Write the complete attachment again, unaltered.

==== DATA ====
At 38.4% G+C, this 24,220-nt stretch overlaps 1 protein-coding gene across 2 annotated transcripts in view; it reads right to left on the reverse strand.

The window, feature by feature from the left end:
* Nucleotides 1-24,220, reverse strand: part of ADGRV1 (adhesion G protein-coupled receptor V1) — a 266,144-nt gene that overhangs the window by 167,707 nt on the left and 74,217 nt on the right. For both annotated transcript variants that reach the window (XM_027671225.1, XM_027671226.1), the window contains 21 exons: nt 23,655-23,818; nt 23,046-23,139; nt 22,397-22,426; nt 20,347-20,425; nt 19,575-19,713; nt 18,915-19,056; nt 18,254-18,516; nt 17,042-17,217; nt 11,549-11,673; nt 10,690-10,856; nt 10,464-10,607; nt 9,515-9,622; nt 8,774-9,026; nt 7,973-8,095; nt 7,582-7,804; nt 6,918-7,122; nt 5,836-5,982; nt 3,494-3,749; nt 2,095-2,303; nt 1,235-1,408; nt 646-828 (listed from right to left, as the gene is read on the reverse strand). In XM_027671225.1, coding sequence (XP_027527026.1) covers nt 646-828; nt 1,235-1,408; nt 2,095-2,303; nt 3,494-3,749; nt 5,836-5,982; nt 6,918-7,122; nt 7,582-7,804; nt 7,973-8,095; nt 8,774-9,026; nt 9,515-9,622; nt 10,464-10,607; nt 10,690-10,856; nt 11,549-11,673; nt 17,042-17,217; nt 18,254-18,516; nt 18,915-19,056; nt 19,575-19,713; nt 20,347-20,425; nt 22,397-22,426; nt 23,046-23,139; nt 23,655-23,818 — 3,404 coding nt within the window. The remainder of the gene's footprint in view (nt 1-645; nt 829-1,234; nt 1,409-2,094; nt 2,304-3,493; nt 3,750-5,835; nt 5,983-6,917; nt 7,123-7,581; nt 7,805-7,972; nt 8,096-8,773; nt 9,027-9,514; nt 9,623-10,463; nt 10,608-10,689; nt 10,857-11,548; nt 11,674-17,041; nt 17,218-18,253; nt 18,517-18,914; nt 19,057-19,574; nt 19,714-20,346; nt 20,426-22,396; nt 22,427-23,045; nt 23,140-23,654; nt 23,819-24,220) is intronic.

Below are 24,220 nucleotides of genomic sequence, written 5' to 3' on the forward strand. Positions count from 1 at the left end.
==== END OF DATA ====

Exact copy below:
At 38.4% G+C, this 24,220-nt stretch overlaps 1 protein-coding gene across 2 annotated transcripts in view; it reads right to left on the reverse strand.

The window, feature by feature from the left end:
* Nucleotides 1-24,220, reverse strand: part of ADGRV1 (adhesion G protein-coupled receptor V1) — a 266,144-nt gene that overhangs the window by 167,707 nt on the left and 74,217 nt on the right. For both annotated transcript variants that reach the window (XM_027671225.1, XM_027671226.1), the window contains 21 exons: nt 23,655-23,818; nt 23,046-23,139; nt 22,397-22,426; nt 20,347-20,425; nt 19,575-19,713; nt 18,915-19,056; nt 18,254-18,516; nt 17,042-17,217; nt 11,549-11,673; nt 10,690-10,856; nt 10,464-10,607; nt 9,515-9,622; nt 8,774-9,026; nt 7,973-8,095; nt 7,582-7,804; nt 6,918-7,122; nt 5,836-5,982; nt 3,494-3,749; nt 2,095-2,303; nt 1,235-1,408; nt 646-828 (listed from right to left, as the gene is read on the reverse strand). In XM_027671225.1, coding sequence (XP_027527026.1) covers nt 646-828; nt 1,235-1,408; nt 2,095-2,303; nt 3,494-3,749; nt 5,836-5,982; nt 6,918-7,122; nt 7,582-7,804; nt 7,973-8,095; nt 8,774-9,026; nt 9,515-9,622; nt 10,464-10,607; nt 10,690-10,856; nt 11,549-11,673; nt 17,042-17,217; nt 18,254-18,516; nt 18,915-19,056; nt 19,575-19,713; nt 20,347-20,425; nt 22,397-22,426; nt 23,046-23,139; nt 23,655-23,818 — 3,404 coding nt within the window. The remainder of the gene's footprint in view (nt 1-645; nt 829-1,234; nt 1,409-2,094; nt 2,304-3,493; nt 3,750-5,835; nt 5,983-6,917; nt 7,123-7,581; nt 7,805-7,972; nt 8,096-8,773; nt 9,027-9,514; nt 9,623-10,463; nt 10,608-10,689; nt 10,857-11,548; nt 11,674-17,041; nt 17,218-18,253; nt 18,517-18,914; nt 19,057-19,574; nt 19,714-20,346; nt 20,426-22,396; nt 22,427-23,045; nt 23,140-23,654; nt 23,819-24,220) is intronic.

Below are 24,220 nucleotides of genomic sequence, written 5' to 3' on the forward strand. Positions count from 1 at the left end.